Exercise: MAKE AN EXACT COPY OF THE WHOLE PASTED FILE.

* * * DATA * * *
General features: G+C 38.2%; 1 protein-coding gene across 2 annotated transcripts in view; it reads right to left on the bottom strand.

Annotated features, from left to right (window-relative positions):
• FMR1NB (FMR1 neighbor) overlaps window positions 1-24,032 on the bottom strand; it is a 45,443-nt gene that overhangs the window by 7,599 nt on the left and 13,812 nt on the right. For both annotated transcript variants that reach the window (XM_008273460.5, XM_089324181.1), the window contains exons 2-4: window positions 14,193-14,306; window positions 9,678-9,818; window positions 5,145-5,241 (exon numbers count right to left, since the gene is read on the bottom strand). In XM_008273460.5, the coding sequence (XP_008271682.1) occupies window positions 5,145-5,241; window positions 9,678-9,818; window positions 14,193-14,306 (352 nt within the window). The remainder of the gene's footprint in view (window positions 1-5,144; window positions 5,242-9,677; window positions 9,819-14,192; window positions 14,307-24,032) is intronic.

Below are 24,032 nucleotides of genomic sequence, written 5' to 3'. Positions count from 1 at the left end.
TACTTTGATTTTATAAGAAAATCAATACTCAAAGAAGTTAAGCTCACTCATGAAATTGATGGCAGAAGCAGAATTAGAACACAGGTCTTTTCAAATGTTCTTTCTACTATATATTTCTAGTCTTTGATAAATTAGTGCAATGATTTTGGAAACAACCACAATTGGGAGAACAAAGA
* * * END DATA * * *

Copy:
General features: G+C 38.2%; 1 protein-coding gene across 2 annotated transcripts in view; it reads right to left on the bottom strand.

Annotated features, from left to right (window-relative positions):
• FMR1NB (FMR1 neighbor) overlaps window positions 1-24,032 on the bottom strand; it is a 45,443-nt gene that overhangs the window by 7,599 nt on the left and 13,812 nt on the right. For both annotated transcript variants that reach the window (XM_008273460.5, XM_089324181.1), the window contains exons 2-4: window positions 14,193-14,306; window positions 9,678-9,818; window positions 5,145-5,241 (exon numbers count right to left, since the gene is read on the bottom strand). In XM_008273460.5, the coding sequence (XP_008271682.1) occupies window positions 5,145-5,241; window positions 9,678-9,818; window positions 14,193-14,306 (352 nt within the window). The remainder of the gene's footprint in view (window positions 1-5,144; window positions 5,242-9,677; window positions 9,819-14,192; window positions 14,307-24,032) is intronic.

Below are 24,032 nucleotides of genomic sequence, written 5' to 3'. Positions count from 1 at the left end.
TACTTTGATTTTATAAGAAAATCAATACTCAAAGAAGTTAAGCTCACTCATGAAATTGATGGCAGAAGCAGAATTAGAACACAGGTCTTTTCAAATGTTCTTTCTACTATATATTTCTAGTCTTTGATAAATTAGTGCAATGATTTTGGAAACAACCACAATTGGGAGAACAAAGA